2004-2006 Subcommittee: Consumer Guidelines for the Safe Cooking of Poultry Products
- Dr. Daniel Engeljohn, Working Group Chair
- Dr. Larry Beuchat
- Dr. Timothy Freier
- Dr. Linda Harris
- Ms. Barbara Kowalcyk
- Dr. Alejandro Mazzotta
- Dr. Donald Schaffner
- Ms. Virginia Scott
- Dr. Sterling Thompson
Background and Work Charge
Not-ready-to-eat (NRTE) poultry products, including products that may be encased in a batter that has been subjected to heat in order to impart a cooked color and to set the batter, may be contaminated with pathogens. Cooking instructions for NRTE poultry products may not be validated for safety to fully address the intended use or the method of cooking by the consumer. Safety-based labeling messages guiding consumers may not adequately convey critical food safety preparation information. In addition, the current government guidance on safe cooking of poultry may not fully encompass new science associated with the pathogens or the levels of pathogens on consumer-ready products. Consumers need clear guidance to know what time/temperature needs to be attained during cooking to ensure safe poultry products.
The primary microbiological pathogens of concern include Salmonella spp., but others, including Listeria monocytogenes, may need to be considered.
Charge to the Subcommittee
The charge to the subcommittee is to determine the minimal requirements for achieving microbiologically safe cooked poultry and associated methods for objective measurement. The subcommittee should assess all pathogens of concern and poultry cooking methods that may be used by consumers. The information developed by the subcommittee will be used by the Food Safety and Inspection Service (FSIS) to develop consumer messages on the cooking parameters necessary to ensure the safety of poultry.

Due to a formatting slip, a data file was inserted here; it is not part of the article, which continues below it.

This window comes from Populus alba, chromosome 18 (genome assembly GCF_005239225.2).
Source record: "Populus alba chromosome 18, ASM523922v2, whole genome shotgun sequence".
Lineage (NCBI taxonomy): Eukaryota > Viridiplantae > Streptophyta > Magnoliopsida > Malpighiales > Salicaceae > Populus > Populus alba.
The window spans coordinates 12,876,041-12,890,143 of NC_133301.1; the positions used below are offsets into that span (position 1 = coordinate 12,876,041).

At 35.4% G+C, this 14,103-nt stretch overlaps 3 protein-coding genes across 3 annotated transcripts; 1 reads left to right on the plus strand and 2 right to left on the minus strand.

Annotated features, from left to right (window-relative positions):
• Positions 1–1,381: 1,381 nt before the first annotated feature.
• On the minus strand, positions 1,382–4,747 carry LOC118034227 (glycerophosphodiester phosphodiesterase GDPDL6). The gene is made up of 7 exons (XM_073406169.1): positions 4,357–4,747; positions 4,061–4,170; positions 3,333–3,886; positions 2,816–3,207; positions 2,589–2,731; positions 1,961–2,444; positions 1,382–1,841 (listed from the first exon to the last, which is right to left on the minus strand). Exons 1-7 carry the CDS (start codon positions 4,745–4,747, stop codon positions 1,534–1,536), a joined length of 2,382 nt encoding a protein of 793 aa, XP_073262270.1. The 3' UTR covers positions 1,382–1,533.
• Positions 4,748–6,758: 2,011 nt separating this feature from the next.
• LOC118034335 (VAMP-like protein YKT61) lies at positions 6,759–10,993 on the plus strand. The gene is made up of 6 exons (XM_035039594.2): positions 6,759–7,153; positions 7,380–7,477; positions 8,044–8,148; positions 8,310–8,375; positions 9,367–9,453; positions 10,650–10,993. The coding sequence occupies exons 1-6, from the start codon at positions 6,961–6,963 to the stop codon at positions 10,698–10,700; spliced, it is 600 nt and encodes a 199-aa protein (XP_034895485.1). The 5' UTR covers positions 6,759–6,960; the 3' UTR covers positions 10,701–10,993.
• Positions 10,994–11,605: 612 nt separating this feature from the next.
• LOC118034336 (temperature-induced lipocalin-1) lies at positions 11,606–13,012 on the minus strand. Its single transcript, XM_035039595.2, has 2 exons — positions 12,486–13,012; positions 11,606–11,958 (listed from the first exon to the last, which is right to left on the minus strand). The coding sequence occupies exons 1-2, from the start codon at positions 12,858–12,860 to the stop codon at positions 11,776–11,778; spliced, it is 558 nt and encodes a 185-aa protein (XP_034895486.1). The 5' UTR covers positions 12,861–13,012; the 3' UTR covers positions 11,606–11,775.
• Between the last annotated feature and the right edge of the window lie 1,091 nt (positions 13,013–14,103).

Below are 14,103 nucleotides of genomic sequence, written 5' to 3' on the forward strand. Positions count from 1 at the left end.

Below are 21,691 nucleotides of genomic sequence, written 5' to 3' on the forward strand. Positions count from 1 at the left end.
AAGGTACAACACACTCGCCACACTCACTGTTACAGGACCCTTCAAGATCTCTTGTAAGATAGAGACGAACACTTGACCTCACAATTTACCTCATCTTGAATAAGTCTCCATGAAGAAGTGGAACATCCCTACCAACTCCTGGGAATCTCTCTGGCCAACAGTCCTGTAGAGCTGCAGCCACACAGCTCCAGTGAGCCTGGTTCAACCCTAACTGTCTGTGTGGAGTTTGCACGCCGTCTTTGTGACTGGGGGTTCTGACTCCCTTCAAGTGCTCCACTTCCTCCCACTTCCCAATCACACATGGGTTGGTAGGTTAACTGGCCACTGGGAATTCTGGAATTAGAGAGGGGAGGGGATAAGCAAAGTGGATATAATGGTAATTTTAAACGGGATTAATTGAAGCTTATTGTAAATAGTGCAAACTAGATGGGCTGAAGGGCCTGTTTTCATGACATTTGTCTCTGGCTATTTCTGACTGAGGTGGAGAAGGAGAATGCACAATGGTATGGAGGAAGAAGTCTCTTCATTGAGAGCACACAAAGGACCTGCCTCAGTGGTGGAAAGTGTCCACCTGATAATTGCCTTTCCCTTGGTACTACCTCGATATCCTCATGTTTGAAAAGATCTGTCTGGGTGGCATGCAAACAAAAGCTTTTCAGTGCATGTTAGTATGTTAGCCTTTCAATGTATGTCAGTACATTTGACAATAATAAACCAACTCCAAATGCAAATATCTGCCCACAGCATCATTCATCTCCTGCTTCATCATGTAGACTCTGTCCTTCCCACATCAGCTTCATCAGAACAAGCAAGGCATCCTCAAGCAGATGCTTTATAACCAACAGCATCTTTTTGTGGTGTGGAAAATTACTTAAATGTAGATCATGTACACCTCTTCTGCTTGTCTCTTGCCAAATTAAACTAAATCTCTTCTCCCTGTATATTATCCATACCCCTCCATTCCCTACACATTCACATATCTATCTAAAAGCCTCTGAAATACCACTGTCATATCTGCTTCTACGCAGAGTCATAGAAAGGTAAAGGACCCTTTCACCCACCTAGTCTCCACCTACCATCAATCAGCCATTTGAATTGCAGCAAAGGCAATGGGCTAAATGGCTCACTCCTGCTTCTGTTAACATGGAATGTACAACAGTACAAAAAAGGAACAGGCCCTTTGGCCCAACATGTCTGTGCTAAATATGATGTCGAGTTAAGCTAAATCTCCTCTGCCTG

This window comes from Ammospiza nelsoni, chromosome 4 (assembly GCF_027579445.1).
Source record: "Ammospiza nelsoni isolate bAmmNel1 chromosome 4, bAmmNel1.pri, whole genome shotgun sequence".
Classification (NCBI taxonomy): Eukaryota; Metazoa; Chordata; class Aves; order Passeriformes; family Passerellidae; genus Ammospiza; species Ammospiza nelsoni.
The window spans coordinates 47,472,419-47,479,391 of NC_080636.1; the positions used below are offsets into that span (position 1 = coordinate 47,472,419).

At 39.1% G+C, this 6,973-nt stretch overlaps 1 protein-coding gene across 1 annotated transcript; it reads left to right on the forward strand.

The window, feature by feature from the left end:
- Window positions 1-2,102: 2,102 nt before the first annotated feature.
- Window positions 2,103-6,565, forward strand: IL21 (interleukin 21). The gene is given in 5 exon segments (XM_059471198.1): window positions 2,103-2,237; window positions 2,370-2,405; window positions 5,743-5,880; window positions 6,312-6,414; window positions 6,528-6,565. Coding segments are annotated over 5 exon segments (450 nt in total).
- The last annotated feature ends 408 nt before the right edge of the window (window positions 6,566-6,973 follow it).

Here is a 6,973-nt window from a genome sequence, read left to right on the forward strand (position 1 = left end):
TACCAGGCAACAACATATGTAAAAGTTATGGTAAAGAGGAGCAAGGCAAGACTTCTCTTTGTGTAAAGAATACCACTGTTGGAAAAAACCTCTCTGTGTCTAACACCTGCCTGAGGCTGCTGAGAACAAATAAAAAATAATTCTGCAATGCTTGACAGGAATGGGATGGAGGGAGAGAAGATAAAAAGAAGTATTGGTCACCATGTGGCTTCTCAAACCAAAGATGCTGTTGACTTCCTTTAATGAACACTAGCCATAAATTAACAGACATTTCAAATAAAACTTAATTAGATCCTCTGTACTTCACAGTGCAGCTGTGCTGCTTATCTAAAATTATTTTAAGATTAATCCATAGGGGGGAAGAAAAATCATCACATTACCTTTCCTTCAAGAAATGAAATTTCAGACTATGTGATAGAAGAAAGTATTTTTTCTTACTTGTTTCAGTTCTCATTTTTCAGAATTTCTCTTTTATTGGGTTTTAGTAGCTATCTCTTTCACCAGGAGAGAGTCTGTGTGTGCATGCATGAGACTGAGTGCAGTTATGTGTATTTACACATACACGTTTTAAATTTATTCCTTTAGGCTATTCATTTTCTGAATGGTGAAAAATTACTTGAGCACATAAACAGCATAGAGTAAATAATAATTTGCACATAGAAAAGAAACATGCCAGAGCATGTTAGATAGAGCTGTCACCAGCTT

The questions to be addressed are:
- What are the limitations in various cooking methods, particularly microwaving, that may need to be conveyed through labeling and other means to ensure that poultry cooked by consumers is safe?
- Do cooking requirements differ by type of poultry (e.g., chicken versus turkey, whole carcasses versus parts, ground products with different levels of fat, raw versus partially cooked)?
- What effect, if any, does the condition of poultry just prior to cooking (e.g., chilled versus frozen) have on the cooking treatment?
- What is the single time/temperature combination for each type of poultry (see question 2 above) for consumers to use to ensure safe cooked poultry?
- What parameters should inspected establishments consider in developing validated cooking instructions for use by consumers?
- Since consumers typically are not as capable of calibrating the cooking equipment and temperature measuring devices as inspected establishments, what, if any, special considerations should be considered in identification of safe cooking guidance for consumers (e.g., adding a safety margin to the minimum time/temperature)?
- What safety-based labeling considerations should be considered for conveying safe cooking instructions to consumers?
FINAL REPORT: Response to the Questions Posed by the Food Safety and Inspection Service Regarding Consumer Guidelines for the Safe Cooking of Poultry Products (Mar 24, 2006; PDF Only)